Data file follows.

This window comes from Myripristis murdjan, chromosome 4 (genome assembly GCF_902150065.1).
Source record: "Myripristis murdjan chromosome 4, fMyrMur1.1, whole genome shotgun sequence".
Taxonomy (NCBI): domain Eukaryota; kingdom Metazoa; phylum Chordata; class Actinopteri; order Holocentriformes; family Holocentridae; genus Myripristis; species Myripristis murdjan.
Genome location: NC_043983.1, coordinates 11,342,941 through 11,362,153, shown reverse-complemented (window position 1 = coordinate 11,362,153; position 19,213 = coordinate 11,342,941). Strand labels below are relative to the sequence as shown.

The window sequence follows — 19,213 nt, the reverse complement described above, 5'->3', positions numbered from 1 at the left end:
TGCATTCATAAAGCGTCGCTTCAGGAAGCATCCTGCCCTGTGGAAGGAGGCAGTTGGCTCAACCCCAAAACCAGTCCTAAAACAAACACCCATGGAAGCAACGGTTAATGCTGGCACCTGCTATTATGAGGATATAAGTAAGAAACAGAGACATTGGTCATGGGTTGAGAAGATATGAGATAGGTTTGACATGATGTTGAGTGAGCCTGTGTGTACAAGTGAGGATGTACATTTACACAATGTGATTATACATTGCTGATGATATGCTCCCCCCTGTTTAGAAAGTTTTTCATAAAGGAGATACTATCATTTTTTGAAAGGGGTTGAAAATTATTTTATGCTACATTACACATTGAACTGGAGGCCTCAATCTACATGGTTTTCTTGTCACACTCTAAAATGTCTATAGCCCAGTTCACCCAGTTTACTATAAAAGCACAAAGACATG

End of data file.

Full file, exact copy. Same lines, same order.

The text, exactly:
This window comes from Myripristis murdjan, chromosome 4 (genome assembly GCF_902150065.1).
Source record: "Myripristis murdjan chromosome 4, fMyrMur1.1, whole genome shotgun sequence".
Taxonomy (NCBI): domain Eukaryota; kingdom Metazoa; phylum Chordata; class Actinopteri; order Holocentriformes; family Holocentridae; genus Myripristis; species Myripristis murdjan.
Genome location: NC_043983.1, coordinates 11,342,941 through 11,362,153, shown reverse-complemented (window position 1 = coordinate 11,362,153; position 19,213 = coordinate 11,342,941). Strand labels below are relative to the sequence as shown.

The window sequence follows — 19,213 nt, the reverse complement described above, 5'->3', positions numbered from 1 at the left end:
TGCATTCATAAAGCGTCGCTTCAGGAAGCATCCTGCCCTGTGGAAGGAGGCAGTTGGCTCAACCCCAAAACCAGTCCTAAAACAAACACCCATGGAAGCAACGGTTAATGCTGGCACCTGCTATTATGAGGATATAAGTAAGAAACAGAGACATTGGTCATGGGTTGAGAAGATATGAGATAGGTTTGACATGATGTTGAGTGAGCCTGTGTGTACAAGTGAGGATGTACATTTACACAATGTGATTATACATTGCTGATGATATGCTCCCCCCTGTTTAGAAAGTTTTTCATAAAGGAGATACTATCATTTTTTGAAAGGGGTTGAAAATTATTTTATGCTACATTACACATTGAACTGGAGGCCTCAATCTACATGGTTTTCTTGTCACACTCTAAAATGTCTATAGCCCAGTTCACCCAGTTTACTATAAAAGCACAAAGACATG